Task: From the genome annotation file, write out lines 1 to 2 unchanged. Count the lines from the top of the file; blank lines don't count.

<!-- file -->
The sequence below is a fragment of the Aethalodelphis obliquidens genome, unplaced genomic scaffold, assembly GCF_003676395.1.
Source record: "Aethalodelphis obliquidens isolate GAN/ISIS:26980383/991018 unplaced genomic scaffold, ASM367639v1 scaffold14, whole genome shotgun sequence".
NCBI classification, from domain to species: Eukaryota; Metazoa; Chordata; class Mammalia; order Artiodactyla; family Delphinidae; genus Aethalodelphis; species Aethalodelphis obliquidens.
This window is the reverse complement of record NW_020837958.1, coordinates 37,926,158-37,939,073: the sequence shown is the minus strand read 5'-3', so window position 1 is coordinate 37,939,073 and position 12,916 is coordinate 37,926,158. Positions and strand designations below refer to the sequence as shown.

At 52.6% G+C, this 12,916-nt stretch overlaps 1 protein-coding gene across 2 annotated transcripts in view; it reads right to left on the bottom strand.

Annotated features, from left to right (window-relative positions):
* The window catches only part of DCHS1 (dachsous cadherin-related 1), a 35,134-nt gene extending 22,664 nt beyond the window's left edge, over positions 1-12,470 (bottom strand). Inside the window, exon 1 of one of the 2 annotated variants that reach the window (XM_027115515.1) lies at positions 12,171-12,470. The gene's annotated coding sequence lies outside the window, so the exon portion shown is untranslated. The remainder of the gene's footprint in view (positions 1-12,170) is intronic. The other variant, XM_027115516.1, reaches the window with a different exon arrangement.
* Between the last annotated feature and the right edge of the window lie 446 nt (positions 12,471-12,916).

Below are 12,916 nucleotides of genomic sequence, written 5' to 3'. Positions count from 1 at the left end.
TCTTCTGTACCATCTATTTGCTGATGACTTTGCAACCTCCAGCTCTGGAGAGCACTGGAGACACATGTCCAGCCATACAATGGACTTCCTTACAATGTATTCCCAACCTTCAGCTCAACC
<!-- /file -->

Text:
The sequence below is a fragment of the Aethalodelphis obliquidens genome, unplaced genomic scaffold, assembly GCF_003676395.1.
Source record: "Aethalodelphis obliquidens isolate GAN/ISIS:26980383/991018 unplaced genomic scaffold, ASM367639v1 scaffold14, whole genome shotgun sequence".